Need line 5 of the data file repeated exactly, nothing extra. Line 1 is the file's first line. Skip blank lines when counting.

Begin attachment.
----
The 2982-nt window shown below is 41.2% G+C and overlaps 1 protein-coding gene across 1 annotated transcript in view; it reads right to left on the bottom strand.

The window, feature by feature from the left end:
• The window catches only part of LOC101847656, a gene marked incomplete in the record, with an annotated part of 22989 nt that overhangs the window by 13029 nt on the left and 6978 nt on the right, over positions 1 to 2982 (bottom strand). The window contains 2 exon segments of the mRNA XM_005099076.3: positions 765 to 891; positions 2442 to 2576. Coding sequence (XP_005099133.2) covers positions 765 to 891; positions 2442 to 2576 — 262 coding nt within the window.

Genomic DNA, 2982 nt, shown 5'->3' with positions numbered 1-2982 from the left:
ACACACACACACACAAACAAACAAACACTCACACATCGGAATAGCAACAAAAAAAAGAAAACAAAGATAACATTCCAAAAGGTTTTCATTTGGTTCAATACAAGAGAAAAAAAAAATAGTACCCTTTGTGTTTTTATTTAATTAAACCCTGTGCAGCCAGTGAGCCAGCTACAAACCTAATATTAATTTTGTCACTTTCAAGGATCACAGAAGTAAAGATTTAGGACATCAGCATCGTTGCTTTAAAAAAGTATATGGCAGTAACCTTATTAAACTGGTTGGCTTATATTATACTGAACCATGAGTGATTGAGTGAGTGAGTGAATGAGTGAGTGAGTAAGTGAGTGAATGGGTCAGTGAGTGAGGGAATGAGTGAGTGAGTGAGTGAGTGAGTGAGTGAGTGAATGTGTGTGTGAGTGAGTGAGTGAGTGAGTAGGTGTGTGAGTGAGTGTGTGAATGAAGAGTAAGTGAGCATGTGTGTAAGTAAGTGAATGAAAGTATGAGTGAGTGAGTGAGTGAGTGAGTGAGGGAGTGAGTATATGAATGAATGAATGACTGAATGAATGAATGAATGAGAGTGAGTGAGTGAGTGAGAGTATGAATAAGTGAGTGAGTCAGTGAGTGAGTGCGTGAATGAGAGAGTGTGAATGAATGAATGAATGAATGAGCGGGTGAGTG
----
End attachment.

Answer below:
ACACACACACACACAAACAAACAAACACTCACACATCGGAATAGCAACAAAAAAAAGAAAACAAAGATAACATTCCAAAAGGTTTTCATTTGGTTCAATACAAGAGAAAAAAAAAATAGTACCCTTTGTGTTTTTATTTAATTAAACCCTGTGCAGCCAGTGAGCCAGCTACAAACCTAATATTAATTTTGTCACTTTCAAGGATCACAGAAGTAAAGATTTAGGACATCAGCATCGTTGCTTTAAAAAAGTATATGGCAGTAACCTTATTAAACTGGTTGGCTTATATTATACTGAACCATGAGTGATTGAGTGAGTGAGTGAATGAGTGAGTGAGTAAGTGAGTGAATGGGTCAGTGAGTGAGGGAATGAGTGAGTGAGTGAGTGAGTGAGTGAGTGAGTGAATGTGTGTGTGAGTGAGTGAGTGAGTGAGTAGGTGTGTGAGTGAGTGTGTGAATGAAGAGTAAGTGAGCATGTGTGTAAGTAAGTGAATGAAAGTATGAGTGAGTGAGTGAGTGAGTGAGTGAGGGAGTGAGTATATGAATGAATGAATGACTGAATGAATGAATGAATGAGAGTGAGTGAGTGAGTGAGAGTATGAATAAGTGAGTGAGTCAGTGAGTGAGTGCGTGAATGAGAGAGTGTGAATGAATGAATGAATGAATGAGCGGGTGAGTG